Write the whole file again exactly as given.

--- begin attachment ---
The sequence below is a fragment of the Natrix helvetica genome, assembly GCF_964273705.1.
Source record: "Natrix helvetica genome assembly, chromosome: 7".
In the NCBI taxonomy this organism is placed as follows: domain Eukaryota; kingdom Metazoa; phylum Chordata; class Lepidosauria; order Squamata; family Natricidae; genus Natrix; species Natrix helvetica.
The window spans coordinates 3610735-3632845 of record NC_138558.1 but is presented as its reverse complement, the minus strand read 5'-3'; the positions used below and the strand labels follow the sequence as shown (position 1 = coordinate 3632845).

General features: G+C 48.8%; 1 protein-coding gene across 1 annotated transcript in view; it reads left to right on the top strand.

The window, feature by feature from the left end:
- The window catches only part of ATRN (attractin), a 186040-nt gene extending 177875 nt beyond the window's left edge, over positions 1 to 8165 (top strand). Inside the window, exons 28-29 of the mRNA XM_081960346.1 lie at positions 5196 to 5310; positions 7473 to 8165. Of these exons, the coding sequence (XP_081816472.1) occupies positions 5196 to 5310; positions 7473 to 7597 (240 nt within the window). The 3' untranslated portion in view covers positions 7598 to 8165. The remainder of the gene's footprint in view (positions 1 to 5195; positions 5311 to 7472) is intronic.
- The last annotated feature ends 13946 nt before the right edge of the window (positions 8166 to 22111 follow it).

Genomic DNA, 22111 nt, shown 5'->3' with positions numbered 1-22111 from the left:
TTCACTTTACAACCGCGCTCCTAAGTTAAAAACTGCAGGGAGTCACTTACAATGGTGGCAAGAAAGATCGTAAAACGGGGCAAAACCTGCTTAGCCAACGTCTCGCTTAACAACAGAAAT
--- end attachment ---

The sequence below is a fragment of the Natrix helvetica genome, assembly GCF_964273705.1.
Source record: "Natrix helvetica genome assembly, chromosome: 7".
In the NCBI taxonomy this organism is placed as follows: domain Eukaryota; kingdom Metazoa; phylum Chordata; class Lepidosauria; order Squamata; family Natricidae; genus Natrix; species Natrix helvetica.
The window spans coordinates 3610735-3632845 of record NC_138558.1 but is presented as its reverse complement, the minus strand read 5'-3'; the positions used below and the strand labels follow the sequence as shown (position 1 = coordinate 3632845).

General features: G+C 48.8%; 1 protein-coding gene across 1 annotated transcript in view; it reads left to right on the top strand.

The window, feature by feature from the left end:
- The window catches only part of ATRN (attractin), a 186040-nt gene extending 177875 nt beyond the window's left edge, over positions 1 to 8165 (top strand). Inside the window, exons 28-29 of the mRNA XM_081960346.1 lie at positions 5196 to 5310; positions 7473 to 8165. Of these exons, the coding sequence (XP_081816472.1) occupies positions 5196 to 5310; positions 7473 to 7597 (240 nt within the window). The 3' untranslated portion in view covers positions 7598 to 8165. The remainder of the gene's footprint in view (positions 1 to 5195; positions 5311 to 7472) is intronic.
- The last annotated feature ends 13946 nt before the right edge of the window (positions 8166 to 22111 follow it).

Genomic DNA, 22111 nt, shown 5'->3' with positions numbered 1-22111 from the left:
TTCACTTTACAACCGCGCTCCTAAGTTAAAAACTGCAGGGAGTCACTTACAATGGTGGCAAGAAAGATCGTAAAACGGGGCAAAACCTGCTTAGCCAACGTCTCGCTTAACAACAGAAAT